Gods Among Men is the work of a lifetime, my lifetime.  And the truth is I love this tale.  It isn’t effort to work on it, to think on it, to write and edit for hours at a time.  Well, sometimes it is an effort; but often I lose myself in a fantasy world of my own creation.  A brutal world, a beautiful world, a complex realm with characters that defy simple labels such as “good” or “evil”.

Perhaps I shall never finish this tale of mine, that it will be nothing more than a monument to my own hubris.  If so, that will be a shame, but not a tragedy.  A tragedy would be if I had never tried to tell this story, if I had never accepted the challenge of telling one great, truly original, tale.

Merry Christmas, Happy New Year, and Talk About Things To Come

I’ve been swamped lately, which is why I’ve fallen behind on this blog.  Given the rush with which Christmas is approaching  (and bringing assorted guests) I suspect this will be my last post before the end of the year.  After that I think my schedule will settle into a new normal that will make it easier for me to focus on writing in general and keeping up with this blog in specific.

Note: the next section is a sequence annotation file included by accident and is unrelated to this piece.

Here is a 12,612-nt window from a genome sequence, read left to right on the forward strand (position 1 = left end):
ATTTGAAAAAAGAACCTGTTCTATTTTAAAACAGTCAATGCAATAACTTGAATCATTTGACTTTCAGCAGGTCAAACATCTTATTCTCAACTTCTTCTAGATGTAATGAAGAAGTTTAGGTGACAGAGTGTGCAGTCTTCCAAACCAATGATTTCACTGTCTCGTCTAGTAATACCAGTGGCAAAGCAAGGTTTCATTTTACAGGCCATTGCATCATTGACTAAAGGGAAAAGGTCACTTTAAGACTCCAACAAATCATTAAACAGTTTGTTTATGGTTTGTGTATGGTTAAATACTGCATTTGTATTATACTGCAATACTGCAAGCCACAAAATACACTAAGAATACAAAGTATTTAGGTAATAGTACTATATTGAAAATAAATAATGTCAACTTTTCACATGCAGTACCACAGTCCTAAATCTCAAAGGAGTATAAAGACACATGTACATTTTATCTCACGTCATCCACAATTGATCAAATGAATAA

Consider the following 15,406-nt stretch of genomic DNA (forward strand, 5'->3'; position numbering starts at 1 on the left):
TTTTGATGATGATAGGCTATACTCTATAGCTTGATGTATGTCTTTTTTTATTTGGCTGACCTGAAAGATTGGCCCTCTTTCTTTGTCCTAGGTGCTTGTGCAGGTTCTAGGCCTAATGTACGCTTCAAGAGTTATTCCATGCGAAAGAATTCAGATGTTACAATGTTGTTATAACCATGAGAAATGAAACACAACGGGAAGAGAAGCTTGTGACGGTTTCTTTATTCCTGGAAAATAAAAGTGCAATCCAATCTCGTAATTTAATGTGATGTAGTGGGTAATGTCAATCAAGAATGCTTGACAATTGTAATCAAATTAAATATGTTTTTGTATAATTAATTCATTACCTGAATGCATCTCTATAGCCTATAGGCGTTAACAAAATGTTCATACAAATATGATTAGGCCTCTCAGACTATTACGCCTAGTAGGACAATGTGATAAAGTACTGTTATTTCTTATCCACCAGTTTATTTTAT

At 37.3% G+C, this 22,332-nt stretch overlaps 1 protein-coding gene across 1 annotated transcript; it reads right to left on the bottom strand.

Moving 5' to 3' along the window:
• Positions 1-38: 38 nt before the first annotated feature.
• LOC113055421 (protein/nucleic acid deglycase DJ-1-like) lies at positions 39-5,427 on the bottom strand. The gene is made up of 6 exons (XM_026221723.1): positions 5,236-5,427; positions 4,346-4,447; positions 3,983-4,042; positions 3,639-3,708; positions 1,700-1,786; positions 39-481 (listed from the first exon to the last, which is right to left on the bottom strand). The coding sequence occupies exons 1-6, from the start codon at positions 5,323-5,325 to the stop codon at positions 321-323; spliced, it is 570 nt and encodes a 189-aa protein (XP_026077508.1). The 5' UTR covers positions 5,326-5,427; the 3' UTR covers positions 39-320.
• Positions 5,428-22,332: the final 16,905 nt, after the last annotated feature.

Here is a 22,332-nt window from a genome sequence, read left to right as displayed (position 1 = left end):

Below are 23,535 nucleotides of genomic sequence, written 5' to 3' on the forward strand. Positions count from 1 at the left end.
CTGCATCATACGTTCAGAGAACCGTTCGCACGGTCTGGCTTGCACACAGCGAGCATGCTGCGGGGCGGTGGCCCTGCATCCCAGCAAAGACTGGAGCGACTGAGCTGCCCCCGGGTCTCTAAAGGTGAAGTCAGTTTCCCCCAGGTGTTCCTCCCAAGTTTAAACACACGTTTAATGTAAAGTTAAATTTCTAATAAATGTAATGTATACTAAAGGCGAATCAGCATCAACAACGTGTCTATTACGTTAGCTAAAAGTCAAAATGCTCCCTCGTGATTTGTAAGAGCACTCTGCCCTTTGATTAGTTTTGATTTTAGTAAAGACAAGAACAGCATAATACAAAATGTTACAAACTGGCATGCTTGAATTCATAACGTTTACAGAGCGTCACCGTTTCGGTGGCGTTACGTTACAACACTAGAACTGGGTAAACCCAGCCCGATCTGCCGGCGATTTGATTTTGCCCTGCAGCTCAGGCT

As I write this, I am sitting in a hotel room in Atlanta as part of an unplanned trip.  Unplanned,  but surprisingly beneficial in that it gave me a chance to plow through a pile of emails that became unmanageable some time ago.  Which led to me exploring the multitude of other blogs I discovered thanks to FeedBlitz and Jane Friedman.

FeedBlitz Is Not One Of Santa’s Reindeers

FeedBlitz is a service I discovered while setting up my new website, http://www.Gods-Among-Men.com.  It lets people sign up to receive email updates from blogs and newsletters.  I added a FeedBlitz email signup box on my website, then used FeedBlitz to signed up to receive Jane’s blog, There Are No Rules, which she writes for Writer’s Digest.